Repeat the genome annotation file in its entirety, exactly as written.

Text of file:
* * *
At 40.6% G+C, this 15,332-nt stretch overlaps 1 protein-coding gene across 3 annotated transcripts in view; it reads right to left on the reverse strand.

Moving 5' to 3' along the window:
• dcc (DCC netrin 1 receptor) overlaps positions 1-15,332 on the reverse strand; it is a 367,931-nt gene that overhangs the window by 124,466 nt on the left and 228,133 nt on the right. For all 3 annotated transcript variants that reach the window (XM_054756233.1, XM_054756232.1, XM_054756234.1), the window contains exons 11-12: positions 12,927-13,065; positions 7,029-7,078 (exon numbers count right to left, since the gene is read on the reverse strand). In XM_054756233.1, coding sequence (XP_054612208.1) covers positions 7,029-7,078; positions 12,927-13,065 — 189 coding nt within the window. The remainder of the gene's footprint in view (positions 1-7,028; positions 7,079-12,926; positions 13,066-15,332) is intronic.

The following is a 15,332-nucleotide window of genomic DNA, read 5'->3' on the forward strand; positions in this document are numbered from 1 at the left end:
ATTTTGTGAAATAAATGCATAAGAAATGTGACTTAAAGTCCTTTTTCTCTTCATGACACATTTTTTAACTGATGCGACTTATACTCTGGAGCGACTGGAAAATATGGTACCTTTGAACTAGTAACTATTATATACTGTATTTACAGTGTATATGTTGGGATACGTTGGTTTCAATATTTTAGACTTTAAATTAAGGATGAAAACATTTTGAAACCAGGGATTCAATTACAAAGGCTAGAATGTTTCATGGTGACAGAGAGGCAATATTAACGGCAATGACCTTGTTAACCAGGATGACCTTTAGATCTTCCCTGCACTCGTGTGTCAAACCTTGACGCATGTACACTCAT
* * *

At 40.6% G+C, this 15,332-nt stretch overlaps 1 protein-coding gene across 3 annotated transcripts in view; it reads right to left on the reverse strand.

Moving 5' to 3' along the window:
• dcc (DCC netrin 1 receptor) overlaps positions 1-15,332 on the reverse strand; it is a 367,931-nt gene that overhangs the window by 124,466 nt on the left and 228,133 nt on the right. For all 3 annotated transcript variants that reach the window (XM_054756233.1, XM_054756232.1, XM_054756234.1), the window contains exons 11-12: positions 12,927-13,065; positions 7,029-7,078 (exon numbers count right to left, since the gene is read on the reverse strand). In XM_054756233.1, coding sequence (XP_054612208.1) covers positions 7,029-7,078; positions 12,927-13,065 — 189 coding nt within the window. The remainder of the gene's footprint in view (positions 1-7,028; positions 7,079-12,926; positions 13,066-15,332) is intronic.

The following is a 15,332-nucleotide window of genomic DNA, read 5'->3' on the forward strand; positions in this document are numbered from 1 at the left end:
ATTTTGTGAAATAAATGCATAAGAAATGTGACTTAAAGTCCTTTTTCTCTTCATGACACATTTTTTAACTGATGCGACTTATACTCTGGAGCGACTGGAAAATATGGTACCTTTGAACTAGTAACTATTATATACTGTATTTACAGTGTATATGTTGGGATACGTTGGTTTCAATATTTTAGACTTTAAATTAAGGATGAAAACATTTTGAAACCAGGGATTCAATTACAAAGGCTAGAATGTTTCATGGTGACAGAGAGGCAATATTAACGGCAATGACCTTGTTAACCAGGATGACCTTTAGATCTTCCCTGCACTCGTGTGTCAAACCTTGACGCATGTACACTCAT